Biblical manuscript

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A Biblical manuscript is any handwritten copy of a portion of the text of the Bible. They vary in size from tiny scrolls containing individual verses of the Jewish scriptures to huge polyglot codices containing both the Hebrew Bible (Tanakh) and the New Testament, as well as other works.

Hebrew Bible (or Tanakh) manuscripts[change | edit source]

A page from the Aleppo Codex, Deuteronomy.

The Aleppo Codex (c. 920 CE) and Leningrad Codex (c. 1008 CE) were the oldest Hebrew language manuscripts of the Tanakh. The 1947 find at Qumran of the Dead Sea scrolls pushed the manuscript history of the Tanakh back a millennium from the two earliest complete codices. Before this discovery, the earliest extant manuscripts of the Old Testament were in Greek in manuscripts such as Codex Vaticanus and Codex Sinaiticus. Out of the roughly 800 manuscripts found at Qumran, 220 are from the Tanakh. Every book of the Tanakh is represented except for the Book of Esther; however, most are fragmentary. Notably, there are two scrolls of the Book of Isaiah, one complete (1QIsa), and one around 75% complete (1QIsb). These manuscripts generally date between 150 BCE to 70 CE.[1]

Ancient Jewish scribes developed many practices to protect copies of their scriptures from error.

New Testament manuscripts[change | edit source]

Folio 41v from Codex Alexandrinus contains the Gospel of Luke with decorative tailpiece.

Parts of the New Testament have been preserved in more manuscripts than any other ancient work. There are over 5,800 complete or fragmented Greek manuscripts, 10,000 Latin manuscripts and 9,300 manuscripts in various other ancient languages, such as Syriac, Slavic, Gothic, Ethiopic, Coptic and Armenian.

The dates of these manuscripts range from about 125 AD (the Ryland manuscript, P52; containing fragments of the oldest copy of John) to the introduction of printing in Germany in the 15th century. Most of these manuscripts date after the 10th century. Although there are more manuscripts that preserve the New Testament than there are for any other ancient writing, the text preserved in these later, numerous manuscripts may not be the same as the text as it existed in antiquity.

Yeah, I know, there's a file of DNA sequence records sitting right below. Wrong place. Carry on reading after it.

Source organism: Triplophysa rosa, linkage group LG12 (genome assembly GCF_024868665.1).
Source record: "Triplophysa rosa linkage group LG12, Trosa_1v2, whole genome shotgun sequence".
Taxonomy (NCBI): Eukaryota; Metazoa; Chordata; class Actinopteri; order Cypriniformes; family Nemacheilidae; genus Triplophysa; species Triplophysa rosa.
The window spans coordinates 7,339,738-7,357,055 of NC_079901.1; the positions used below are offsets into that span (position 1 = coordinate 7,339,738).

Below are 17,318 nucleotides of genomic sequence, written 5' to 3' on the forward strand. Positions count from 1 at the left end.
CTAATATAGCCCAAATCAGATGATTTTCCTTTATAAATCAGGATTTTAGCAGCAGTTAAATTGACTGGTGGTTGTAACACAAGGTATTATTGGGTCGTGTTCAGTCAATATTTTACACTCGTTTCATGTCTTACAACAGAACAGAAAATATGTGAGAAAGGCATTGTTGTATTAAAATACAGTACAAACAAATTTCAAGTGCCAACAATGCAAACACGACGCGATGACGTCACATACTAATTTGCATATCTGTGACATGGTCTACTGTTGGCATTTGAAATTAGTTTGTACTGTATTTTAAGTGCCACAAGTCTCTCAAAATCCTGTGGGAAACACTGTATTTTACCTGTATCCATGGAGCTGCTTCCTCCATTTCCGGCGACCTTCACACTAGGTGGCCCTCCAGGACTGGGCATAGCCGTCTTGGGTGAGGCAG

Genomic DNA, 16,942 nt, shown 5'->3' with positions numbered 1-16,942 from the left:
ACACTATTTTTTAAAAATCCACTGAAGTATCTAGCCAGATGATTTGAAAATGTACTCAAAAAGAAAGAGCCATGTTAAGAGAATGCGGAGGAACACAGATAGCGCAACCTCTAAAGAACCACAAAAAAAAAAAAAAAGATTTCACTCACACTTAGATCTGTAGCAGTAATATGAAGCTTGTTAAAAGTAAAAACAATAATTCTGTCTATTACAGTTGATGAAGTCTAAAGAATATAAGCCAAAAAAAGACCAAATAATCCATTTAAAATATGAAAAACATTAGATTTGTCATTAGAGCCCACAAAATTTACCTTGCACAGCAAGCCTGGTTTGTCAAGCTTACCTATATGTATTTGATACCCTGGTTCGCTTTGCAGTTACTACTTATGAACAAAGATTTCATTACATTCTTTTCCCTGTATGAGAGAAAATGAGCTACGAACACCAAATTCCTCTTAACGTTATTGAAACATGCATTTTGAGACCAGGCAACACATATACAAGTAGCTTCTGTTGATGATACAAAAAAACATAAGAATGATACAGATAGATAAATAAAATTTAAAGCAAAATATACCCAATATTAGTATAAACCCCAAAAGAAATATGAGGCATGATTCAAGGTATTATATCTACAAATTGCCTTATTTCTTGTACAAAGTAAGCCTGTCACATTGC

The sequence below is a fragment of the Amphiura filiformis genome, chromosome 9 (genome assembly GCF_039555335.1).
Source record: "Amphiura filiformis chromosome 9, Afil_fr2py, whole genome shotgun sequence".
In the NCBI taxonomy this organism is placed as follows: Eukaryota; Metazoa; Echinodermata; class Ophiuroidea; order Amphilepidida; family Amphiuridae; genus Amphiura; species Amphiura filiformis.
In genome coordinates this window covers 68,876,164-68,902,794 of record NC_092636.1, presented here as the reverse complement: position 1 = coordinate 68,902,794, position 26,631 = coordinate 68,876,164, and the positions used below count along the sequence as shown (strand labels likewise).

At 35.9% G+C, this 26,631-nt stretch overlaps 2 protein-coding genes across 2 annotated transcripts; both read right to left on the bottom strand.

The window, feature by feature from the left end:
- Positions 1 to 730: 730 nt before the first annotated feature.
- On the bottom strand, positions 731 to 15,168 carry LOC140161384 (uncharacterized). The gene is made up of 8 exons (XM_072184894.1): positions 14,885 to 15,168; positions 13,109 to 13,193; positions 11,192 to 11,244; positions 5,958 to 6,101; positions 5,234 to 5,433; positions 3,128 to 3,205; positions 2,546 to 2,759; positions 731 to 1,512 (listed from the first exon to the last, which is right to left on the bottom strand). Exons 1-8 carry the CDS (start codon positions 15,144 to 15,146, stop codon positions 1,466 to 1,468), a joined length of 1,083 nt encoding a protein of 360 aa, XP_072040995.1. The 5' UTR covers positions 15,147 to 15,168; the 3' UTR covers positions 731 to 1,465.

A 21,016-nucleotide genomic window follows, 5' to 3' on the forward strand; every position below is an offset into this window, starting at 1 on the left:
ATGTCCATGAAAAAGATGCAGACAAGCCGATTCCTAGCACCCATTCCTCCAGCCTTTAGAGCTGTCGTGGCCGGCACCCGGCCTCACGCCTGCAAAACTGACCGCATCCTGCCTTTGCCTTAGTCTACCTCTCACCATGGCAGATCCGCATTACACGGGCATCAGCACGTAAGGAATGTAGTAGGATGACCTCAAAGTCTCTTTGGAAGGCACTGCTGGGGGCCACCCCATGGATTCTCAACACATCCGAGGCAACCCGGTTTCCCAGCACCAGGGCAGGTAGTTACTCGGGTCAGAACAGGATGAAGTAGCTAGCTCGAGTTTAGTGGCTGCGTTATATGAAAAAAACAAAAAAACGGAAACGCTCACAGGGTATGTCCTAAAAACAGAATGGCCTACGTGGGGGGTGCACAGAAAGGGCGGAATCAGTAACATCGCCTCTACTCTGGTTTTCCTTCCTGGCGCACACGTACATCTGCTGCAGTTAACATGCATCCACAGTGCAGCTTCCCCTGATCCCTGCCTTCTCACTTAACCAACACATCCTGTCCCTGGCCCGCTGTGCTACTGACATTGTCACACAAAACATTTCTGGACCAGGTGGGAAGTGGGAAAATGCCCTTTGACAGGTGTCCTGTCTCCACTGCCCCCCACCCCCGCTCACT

Textual scholar Bart Ehrman wrote:

"It is true, of course, that the New Testament is abundantly attested in the manuscripts produced through the ages, but most of these manuscripts are many centuries removed from the originals, and none of them perfectly accurate. They all contain mistakes - altogether many thousands of mistakes. It is not an easy task to reconstruct the original words of the New Testament....".[2]

In reference to the textual evidence for the New Testament, Bruce M. Metzger wrote,

"In evaluating the significance of these statistics...one should consider, by way of contrast, the number of manuscripts which preserve the text of the ancient classics. Homer's Iliad...is preserved by 457 papyri, 2 uncial manuscripts, and 188 minuscule manuscripts. Among the tragedians the witnesses to Euripides are the most abundant; his extant works are preserved in 54 papyri and 276 parchment manuscripts, almost all of the later dating from the Byzantine period...the time between the composition of the books of the New Testament and the earliest extant copies is relatively brief. Instead of the lapse of a millennium or more, as is the case of not a few classical authors, several papyrus manuscripts of portions of the New Testament are extant which were copies within a century or so after the composition of the original documents".[3][4]

Every year, several New Testament manuscripts handwritten in the original Greek format are discovered.

References[change | edit source]

  1. F. F. Bruce. "The Last Thirty Years". Story of the Bible. ed. Frederic G. Kenyon Retrieved June 19, 2007
  2. The New Testament: an historical introduction to the early Christian writings, Bart Ehrman p. 449
  3. Metzger, Bruce 1992. The text Of the New Testament: its transmission, corruption & restoration, 1992, 3rd ed, 33-35
  4. As a footnote to his comments, Metzger also said, "Lest, however, the wrong impression be conveyed from the statistics given above regarding the total number of Greek manuscripts of the New Testament, it should be pointed out that most of the New Testament papyri are relatively fragmentary and that only about fifty manuscripts contain the entire New Testament".

Other websites[change | edit source]